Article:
Chilling by Sunfish Pond

But it was still nice to get outside. Of course it rained. Its become the big joke- is it pouring? Jen and Nicole must have gone backpacking. This year we were planning for an easy trip- up to Sunfish Pond, camp at Backpacker II for the night, tool around the pond, camp at Backpacker II again and head back in the morning. Somehow hiking through the rain to a new campsite is more appealing than hanging out getting soaked or sitting in a tent waiting for it to stop. So we bailed. We also had our first camping catastrophe.¬† When the rain first started we were just cleaning up dinner. We were rushing to get our food stuff together to throw into the bear box, Jen threw Dee Dee in the tent so we wouldn’t have to smell wet dog all night. I thought that was pretty smart. Until Dee Dee ripped her way out of the tent.

Bad Dee Dee!

Luckily some of the guys camping near us had duck tape (we were the most ill-prepared for this trip that we’ve ever been). The tape didn’t work 100%, but the thunderstorms all night kept the rest of the bugs to a minimum. I’m going to bring the tent to REI this week after work, I’m a member, so I’m pretty sure they will patch it or replace it or something. They have the best customer service. Also going to pick up a patch kit, should’ve incorporated that into my gear list way earlier for sure.

The group of guys near our camp site really had it figured out. Four friends- enough to carry all the fun things. Like a large tarp. So they could hang out outside while it was raining. Yeah, we need to get a bigger group together- you can bring way more stuff up with you that way! Those guys made pancakes for breakfast. We sat their drinking our tea and eating granola and I plotted ways to rope other people along for the trip. Perhaps next year we’ll actually break away from Sunfish Pond. It is lovely, but the hike is fairly familiar now, and I’d like a change of scenery. Hiking in the Shenandoahs next year has been tossed around… who’s coming with us???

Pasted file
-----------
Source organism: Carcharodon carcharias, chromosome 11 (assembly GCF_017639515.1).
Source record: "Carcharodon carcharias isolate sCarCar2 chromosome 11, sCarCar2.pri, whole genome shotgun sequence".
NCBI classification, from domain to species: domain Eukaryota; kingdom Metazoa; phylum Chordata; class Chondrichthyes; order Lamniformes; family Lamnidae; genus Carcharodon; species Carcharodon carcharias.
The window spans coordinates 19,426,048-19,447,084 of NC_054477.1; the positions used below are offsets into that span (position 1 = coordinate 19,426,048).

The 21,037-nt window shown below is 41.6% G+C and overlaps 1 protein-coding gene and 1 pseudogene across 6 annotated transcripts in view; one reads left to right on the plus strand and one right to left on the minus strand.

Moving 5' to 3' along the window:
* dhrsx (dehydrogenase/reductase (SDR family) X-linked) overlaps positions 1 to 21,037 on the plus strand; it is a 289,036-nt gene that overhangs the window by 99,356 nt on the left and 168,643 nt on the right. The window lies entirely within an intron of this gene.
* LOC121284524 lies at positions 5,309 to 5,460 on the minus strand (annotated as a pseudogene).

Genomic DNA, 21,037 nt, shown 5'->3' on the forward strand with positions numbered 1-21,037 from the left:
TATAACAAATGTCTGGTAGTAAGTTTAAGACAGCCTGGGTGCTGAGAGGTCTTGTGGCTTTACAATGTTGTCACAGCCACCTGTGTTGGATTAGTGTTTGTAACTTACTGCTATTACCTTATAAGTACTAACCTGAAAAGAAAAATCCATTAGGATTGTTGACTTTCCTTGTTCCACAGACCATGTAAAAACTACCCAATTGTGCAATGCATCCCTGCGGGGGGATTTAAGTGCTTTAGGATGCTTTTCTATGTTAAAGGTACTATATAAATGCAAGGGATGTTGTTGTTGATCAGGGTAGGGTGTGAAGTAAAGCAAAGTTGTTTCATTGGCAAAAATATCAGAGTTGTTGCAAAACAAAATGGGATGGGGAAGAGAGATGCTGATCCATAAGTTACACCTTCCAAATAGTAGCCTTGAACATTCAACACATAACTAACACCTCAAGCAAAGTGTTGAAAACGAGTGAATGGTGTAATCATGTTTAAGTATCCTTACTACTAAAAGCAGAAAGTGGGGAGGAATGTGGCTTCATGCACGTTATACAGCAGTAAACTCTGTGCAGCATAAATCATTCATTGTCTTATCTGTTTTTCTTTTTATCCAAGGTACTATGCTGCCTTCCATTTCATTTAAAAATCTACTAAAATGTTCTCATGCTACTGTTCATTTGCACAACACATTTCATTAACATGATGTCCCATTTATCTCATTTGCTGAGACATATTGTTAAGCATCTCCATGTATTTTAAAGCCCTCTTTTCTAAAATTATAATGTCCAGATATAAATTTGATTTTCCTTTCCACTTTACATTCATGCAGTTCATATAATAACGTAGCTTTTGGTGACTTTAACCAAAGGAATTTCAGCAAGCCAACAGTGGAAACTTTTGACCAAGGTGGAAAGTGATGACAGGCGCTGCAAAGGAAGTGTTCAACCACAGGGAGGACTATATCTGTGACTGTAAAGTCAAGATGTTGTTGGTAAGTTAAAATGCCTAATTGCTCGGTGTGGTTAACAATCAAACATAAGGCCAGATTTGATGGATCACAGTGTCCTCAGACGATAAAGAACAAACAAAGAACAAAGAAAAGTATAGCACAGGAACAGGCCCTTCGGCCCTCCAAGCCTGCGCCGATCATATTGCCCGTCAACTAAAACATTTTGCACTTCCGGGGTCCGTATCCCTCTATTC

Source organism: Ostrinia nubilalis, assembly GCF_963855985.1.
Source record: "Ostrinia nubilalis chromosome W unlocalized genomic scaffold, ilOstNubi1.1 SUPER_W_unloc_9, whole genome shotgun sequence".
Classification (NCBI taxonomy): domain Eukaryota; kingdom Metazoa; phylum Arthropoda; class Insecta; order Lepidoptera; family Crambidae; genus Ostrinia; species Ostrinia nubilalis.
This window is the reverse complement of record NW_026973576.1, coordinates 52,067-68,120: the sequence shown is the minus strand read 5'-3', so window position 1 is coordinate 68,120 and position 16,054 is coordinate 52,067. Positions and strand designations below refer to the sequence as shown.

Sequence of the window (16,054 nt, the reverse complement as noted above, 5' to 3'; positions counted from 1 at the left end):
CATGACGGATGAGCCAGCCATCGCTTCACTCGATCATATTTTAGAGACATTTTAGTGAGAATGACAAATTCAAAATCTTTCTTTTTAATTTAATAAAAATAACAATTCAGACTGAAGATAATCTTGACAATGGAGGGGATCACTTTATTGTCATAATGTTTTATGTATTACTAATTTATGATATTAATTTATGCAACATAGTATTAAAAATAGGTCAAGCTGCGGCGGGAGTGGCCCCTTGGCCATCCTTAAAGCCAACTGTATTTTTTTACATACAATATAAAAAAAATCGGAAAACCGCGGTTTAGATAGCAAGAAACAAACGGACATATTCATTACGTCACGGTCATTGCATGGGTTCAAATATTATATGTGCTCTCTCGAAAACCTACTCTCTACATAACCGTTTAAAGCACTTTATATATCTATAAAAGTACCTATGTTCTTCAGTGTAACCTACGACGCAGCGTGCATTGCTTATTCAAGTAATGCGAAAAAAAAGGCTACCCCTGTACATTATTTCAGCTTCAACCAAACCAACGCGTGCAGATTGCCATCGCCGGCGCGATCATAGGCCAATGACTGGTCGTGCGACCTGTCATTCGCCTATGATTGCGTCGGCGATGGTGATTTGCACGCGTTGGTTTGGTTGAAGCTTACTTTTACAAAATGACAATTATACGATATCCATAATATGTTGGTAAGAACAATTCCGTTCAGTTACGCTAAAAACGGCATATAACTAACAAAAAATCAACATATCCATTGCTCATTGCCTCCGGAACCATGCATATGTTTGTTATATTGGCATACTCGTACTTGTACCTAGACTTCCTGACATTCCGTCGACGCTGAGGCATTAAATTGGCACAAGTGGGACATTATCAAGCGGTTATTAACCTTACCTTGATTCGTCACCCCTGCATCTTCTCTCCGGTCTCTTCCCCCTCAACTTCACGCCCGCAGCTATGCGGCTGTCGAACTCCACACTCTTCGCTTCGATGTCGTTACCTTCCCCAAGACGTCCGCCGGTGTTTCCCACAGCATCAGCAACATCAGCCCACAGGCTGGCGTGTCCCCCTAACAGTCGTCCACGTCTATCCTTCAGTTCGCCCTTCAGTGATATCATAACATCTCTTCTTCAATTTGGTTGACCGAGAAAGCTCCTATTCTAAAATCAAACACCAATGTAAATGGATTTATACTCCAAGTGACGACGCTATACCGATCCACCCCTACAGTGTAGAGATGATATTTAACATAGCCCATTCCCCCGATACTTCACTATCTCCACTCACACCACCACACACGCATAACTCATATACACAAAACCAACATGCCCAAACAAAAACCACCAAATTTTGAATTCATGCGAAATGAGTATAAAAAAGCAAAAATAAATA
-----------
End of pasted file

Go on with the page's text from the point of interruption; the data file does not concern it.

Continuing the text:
Photo of doing something "Icelandic" for a contest to win a trip

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Sunfish Pond

Guard Dog DeeDee

Hikers for a weekend

JenO, DeeDee and I hit the trail again last weekend, with a new hiking buddy, Sarah. Sarah and Jen were girlscouts together back in the day- we didn’t sing any camp songs, but we did play a few healthy rounds of hangman and dots and boxes (play online here!) Of course, it poured. Always seems to whenever JenO and I plan a hike. But it held off while we cooked dinner and for us to stake the tent, so it all worked out. We’re referring to this trip as the “lazy loop” because we took it real easy. Last year we did 25 miles. This year we just hiked to the pond, spent some time at camp and hiked around the pond and back down. I don’t think we’ve ever set out this late in the year before- it was such a pleasure to be chilly!

new growth after the fire

Backpacker 2 was a welcome sight, but a bit changed. There was a fire up on the mountain at the beginning of August. The vegetation is growing back, but charred wood is everywhere, (the brown trees in the top photo are fire-damaged, not early autumnal changers) and the rain made it smell like a campfire, which was quite a tease, since open fires aren’t allowed. But that didn’t stop us from getting quite decadent. We made tiramisu! It was pretty awesome. We based it off this recipe, but used handysnack pudding instead of powdered milk and pudding mix and Stella D’Oro cookies instead of lady fingers.

Camp Tiramisu

It was AMAZING. And as an extra bonus- the instant espresso isn’t a terrible coffee-flavored-warm-drink for the morning! I don’t think its a totally practical treat for two people on the trail, but with an extra pack- its perfect. It makes enough for four, but the three of us managed to finish it off, too :-) I think it would be a really great thing to make on a long-ish day hike with a bunch of people. You do need to carry at least two pots, though. One big enough to build the dessert in, and one to heat up the coffee/Kahlua mixture. It is a bit tough to clean out, if you had more people I bet you could find someone to lick the pot, classic camp style.

my crew